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Author loewis
Date 2002-08-15.08:45:43
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_Py_ReleaseInternedStrings: it might be that embedded
applications use it. It would not be fair to cause heap
corruption for them - it would be better to break them at
link time, by removing the function entirely. I see no need
to do either - it should just release immortal strings, as
it always did, if there are any left.

intern creates immortal strings: It might be that an
application saves the id() of an interned string and
releases the interned strings; then expects to get the same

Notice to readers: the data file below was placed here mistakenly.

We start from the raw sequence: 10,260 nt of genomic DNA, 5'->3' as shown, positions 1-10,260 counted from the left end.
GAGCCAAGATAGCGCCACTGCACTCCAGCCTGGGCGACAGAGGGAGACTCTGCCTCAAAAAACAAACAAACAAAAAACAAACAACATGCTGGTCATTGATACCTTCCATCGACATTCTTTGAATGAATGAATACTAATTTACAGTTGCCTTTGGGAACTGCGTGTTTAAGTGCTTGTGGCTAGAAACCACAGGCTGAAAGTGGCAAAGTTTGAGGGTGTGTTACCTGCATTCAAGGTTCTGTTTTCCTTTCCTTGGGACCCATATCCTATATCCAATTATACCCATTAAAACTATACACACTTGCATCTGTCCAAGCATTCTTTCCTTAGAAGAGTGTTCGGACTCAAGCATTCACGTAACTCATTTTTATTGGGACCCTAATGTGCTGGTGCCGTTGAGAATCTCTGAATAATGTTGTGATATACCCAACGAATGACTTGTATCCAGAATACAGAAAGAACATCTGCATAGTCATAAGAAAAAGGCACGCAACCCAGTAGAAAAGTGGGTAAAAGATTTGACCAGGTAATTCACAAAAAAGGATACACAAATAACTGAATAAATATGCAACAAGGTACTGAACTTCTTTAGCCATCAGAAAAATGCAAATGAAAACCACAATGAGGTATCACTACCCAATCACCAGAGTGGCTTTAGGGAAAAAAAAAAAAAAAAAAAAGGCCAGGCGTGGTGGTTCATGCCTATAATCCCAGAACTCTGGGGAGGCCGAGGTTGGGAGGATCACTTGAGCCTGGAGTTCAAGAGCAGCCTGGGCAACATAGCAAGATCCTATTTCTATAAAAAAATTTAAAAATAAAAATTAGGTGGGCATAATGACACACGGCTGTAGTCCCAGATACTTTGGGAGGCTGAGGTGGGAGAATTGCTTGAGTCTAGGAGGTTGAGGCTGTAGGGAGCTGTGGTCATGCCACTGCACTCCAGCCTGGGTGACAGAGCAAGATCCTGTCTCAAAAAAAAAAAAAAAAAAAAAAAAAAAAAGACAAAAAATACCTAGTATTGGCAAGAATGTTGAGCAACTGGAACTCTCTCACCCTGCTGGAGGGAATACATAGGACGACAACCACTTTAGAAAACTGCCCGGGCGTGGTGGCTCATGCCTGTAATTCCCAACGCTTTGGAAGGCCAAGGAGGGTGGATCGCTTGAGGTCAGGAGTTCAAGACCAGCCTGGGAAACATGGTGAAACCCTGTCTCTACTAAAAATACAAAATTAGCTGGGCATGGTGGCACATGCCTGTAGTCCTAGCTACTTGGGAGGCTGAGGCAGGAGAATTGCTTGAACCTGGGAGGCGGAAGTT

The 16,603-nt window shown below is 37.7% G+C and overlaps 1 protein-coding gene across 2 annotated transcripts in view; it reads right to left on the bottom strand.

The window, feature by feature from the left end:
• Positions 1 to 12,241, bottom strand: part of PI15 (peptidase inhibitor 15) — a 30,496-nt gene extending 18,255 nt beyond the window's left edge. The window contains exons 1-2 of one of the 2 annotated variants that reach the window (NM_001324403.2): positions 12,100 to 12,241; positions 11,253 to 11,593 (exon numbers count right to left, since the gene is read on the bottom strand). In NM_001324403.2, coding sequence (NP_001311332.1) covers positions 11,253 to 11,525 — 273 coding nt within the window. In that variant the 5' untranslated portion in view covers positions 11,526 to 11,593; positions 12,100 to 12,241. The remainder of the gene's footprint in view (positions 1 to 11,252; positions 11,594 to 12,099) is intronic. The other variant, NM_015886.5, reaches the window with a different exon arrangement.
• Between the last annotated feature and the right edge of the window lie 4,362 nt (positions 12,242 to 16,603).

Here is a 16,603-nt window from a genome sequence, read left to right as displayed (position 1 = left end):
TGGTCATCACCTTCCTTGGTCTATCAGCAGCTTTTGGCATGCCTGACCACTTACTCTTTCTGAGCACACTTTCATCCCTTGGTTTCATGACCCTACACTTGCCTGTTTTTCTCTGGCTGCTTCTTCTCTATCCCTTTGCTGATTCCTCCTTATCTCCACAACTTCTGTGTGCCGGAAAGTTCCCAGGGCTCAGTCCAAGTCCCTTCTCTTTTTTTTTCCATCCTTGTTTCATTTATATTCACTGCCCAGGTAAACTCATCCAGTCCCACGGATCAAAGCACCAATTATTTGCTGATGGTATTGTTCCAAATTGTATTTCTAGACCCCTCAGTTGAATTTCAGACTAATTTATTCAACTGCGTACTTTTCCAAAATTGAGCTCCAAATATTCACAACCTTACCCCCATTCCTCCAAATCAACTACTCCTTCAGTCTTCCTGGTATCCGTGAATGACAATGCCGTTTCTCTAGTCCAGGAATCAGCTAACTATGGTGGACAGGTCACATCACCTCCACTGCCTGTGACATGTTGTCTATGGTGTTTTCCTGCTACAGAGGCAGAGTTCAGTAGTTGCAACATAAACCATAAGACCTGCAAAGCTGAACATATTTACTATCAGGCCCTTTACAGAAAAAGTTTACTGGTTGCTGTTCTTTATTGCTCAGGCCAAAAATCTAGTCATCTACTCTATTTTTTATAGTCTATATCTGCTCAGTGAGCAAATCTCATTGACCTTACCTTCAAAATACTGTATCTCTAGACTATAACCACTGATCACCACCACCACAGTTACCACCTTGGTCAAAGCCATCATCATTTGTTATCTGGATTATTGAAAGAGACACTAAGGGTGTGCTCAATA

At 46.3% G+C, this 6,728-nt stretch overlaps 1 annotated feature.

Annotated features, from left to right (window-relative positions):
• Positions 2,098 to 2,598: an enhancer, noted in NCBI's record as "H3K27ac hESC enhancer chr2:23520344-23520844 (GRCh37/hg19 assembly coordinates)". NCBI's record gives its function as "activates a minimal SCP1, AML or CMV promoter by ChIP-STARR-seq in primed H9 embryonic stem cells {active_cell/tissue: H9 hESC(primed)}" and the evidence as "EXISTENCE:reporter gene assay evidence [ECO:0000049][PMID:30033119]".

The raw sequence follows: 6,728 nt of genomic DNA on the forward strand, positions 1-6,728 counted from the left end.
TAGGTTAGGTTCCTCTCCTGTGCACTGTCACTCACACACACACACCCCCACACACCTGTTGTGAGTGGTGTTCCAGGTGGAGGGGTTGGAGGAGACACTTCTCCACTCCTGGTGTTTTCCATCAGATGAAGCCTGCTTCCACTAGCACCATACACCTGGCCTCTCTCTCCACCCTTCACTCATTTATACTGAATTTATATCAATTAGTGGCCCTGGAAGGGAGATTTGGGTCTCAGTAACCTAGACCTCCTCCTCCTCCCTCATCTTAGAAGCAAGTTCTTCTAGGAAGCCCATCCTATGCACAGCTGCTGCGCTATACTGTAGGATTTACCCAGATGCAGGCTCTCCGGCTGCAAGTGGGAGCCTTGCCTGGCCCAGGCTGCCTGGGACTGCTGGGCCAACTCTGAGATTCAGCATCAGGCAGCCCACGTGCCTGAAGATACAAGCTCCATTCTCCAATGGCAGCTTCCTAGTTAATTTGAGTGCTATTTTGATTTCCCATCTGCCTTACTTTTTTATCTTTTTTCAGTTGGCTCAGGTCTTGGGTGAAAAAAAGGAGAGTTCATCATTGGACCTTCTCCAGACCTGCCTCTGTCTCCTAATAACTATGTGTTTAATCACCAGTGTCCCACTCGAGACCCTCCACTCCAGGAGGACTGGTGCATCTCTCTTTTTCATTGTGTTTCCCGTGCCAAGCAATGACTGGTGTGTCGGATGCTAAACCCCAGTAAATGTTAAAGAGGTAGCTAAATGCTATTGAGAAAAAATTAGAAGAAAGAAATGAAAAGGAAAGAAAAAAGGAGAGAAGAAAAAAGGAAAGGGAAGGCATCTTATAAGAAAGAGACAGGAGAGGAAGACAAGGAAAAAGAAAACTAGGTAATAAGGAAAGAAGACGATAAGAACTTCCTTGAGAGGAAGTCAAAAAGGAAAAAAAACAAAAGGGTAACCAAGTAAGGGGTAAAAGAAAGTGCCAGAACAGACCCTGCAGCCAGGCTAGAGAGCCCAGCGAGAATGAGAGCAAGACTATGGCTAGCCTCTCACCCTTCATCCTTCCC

id back later. If you ask people whether they do that they
won't tell, because they don't know that they do that. You
could explicitly decide to break such applications (which
would be reasonable), but then this needs to be documented.

binary compatibility: I'm neutral here. If the API is
bumped, people get sufficient warning.

PyString_InternInPlace: I think it needs to be preserved,
since applications may not hold explicit references
(trusting that the interned dictionary will hold the
reference). Of course, the InPlace name signals that there 
is no return value, so it is better than _Intern for new users.
Date User Action Args
2007-08-23 15:13:56adminlinkissue576101 messages
2007-08-23 15:13:56admincreate